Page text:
During the Middle Ages, narrative poems transformed into courtly romance stories – Christian stories about heroic knights and the spiritual temptations they face on their journey, such as the Arthurian legends. Many of these stories also reduced to religious allegories, such as the epics of saints' lives.
A narrative poem can come in many forms and styles, both complex and simple, short or long, as long as it tells a story. A few examples of a narrative poem are epics, ballads, and metrical romances. In western literature, narrative poetry dates back to the Babylonian epic of Gilgamesh and Homer's epics the Iliad and the Odyssey.
The art of narrative poetry is difficult in that it requires the author to possess the skills of a writer of fiction, the ability to draw characters and settings briefly, to engage attention, and to shape a plot, while calling for all the skills of a poet besides.
Narrative poetry is poetry that tells a story. Narrative poetry is one of the oldest forms of poetry and predates literacy. It was often used in ancient societies as a means of recording oral history, genealogy, and law because its formal meter and rhyme scheme made it easier to memorize than prose. Narrative poems are featured in many sacred scriptures, including the Bible, and were the primary method of telling stories before the advent of the short story and the novel.
In narrative poetry, the poet is neither the narrator nor a character in the story. The narrative is told from the point of view of a main character, a witness to the events in the story, or a person who is retelling a story he or she heard from another person.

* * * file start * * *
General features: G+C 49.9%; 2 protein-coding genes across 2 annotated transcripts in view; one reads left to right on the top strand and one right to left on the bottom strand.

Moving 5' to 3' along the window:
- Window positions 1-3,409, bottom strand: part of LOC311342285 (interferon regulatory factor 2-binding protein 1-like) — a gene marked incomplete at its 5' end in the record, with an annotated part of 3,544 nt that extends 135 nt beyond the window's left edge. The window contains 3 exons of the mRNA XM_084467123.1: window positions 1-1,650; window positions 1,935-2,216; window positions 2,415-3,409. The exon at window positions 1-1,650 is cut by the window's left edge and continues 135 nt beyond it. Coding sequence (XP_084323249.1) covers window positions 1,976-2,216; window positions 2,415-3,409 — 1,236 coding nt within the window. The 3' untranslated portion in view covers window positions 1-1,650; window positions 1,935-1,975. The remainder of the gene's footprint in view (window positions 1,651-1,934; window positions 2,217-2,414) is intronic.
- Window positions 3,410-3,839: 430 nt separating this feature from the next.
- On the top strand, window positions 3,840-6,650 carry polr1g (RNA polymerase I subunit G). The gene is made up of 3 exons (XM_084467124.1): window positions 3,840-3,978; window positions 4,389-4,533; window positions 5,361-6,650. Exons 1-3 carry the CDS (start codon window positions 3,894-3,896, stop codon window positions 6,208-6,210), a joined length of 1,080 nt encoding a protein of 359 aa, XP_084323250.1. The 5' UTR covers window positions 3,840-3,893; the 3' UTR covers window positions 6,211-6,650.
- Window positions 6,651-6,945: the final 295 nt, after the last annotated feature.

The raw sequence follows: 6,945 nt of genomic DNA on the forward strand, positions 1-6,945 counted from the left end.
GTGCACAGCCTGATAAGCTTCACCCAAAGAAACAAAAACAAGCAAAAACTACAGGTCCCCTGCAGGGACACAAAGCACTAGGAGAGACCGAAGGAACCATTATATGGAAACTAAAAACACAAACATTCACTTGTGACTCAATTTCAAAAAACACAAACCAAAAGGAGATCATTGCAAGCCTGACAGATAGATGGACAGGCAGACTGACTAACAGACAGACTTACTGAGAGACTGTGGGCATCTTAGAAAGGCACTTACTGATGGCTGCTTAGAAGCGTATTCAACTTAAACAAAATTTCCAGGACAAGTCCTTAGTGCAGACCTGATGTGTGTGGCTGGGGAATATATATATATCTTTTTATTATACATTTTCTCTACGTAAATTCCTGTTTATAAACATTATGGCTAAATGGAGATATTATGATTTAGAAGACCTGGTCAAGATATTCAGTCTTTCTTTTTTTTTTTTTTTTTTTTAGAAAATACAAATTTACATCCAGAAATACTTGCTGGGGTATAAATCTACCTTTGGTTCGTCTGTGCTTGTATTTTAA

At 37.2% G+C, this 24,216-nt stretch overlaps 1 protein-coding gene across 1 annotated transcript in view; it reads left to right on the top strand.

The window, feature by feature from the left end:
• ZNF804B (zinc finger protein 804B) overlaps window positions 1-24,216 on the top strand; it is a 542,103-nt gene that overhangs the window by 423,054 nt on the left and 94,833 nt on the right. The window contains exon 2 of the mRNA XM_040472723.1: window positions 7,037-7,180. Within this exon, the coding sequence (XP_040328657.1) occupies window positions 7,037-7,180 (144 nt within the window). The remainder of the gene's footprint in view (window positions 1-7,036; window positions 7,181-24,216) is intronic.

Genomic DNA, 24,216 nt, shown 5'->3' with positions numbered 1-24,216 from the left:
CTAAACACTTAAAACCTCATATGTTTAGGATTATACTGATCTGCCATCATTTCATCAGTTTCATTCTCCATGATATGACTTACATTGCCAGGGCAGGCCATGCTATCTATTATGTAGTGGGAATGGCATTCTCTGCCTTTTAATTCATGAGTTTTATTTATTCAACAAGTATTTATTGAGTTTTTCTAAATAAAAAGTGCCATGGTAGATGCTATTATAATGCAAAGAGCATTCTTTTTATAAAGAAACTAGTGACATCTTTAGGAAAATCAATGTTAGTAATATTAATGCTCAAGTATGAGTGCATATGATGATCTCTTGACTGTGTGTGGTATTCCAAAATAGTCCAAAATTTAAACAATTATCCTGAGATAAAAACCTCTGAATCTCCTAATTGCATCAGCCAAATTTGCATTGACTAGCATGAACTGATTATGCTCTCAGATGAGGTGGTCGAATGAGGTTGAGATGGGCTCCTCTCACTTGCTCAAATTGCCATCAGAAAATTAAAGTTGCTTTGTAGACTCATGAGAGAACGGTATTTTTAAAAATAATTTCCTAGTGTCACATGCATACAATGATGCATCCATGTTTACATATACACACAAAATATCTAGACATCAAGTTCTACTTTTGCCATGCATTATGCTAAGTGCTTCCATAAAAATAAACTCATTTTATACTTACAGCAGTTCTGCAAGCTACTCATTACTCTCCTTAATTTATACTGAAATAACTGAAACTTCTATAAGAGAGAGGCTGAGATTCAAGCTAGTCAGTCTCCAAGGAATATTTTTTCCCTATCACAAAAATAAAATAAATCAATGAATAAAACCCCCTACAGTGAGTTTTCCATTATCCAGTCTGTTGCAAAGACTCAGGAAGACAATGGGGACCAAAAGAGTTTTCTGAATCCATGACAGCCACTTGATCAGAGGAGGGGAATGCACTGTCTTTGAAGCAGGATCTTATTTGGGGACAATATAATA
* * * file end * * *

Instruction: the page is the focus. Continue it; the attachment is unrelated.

If a poem is a narrative, it will tell about a series of events. A narrative poem can be interpreted using all the same devices of fiction and drama.
Victorian narrative poetry dominated the era, with Victorian poets seeking to represent psychology in new ways through the use of self-scrutiny and the dramatic monologue. As one wit put it, the speakers in Victorian poetry are not so much heard as overheard.
Narrative poetry in Old English is frequently based upon Old Testament material, and Jews figure in narratives that use material from Christian legend and history as well. When the poetry dramatizes Jewish speakers and characterizes Judaism as a system of belief, its representations are dependent on textual traditions. The Anglo-Saxon encounter with Judaism is a textual encounter.
First Person Narrative: A narrative or mode of storytelling in which the narrator appears as the 'I' recollecting his or her own part in the events related, either as a witness of the action or as an important participant in it. The term is most often used of novels such as Charlotte Bronte's "Jane Eyre" (1847), in which the narrator is also the central character. The term does not mean that the narrator speaks only in the first person, of course: in discussions of other characters, the third person will be used.
Simply put, narrative is the representation of an event or a series of events. "Event" is the key word here, though some people prefer the word "action." Without an event or an action, you may have a "description," an "exposition," an "argument," a "lyric,"some combination of these or something else altogether, but you won't have a narrative.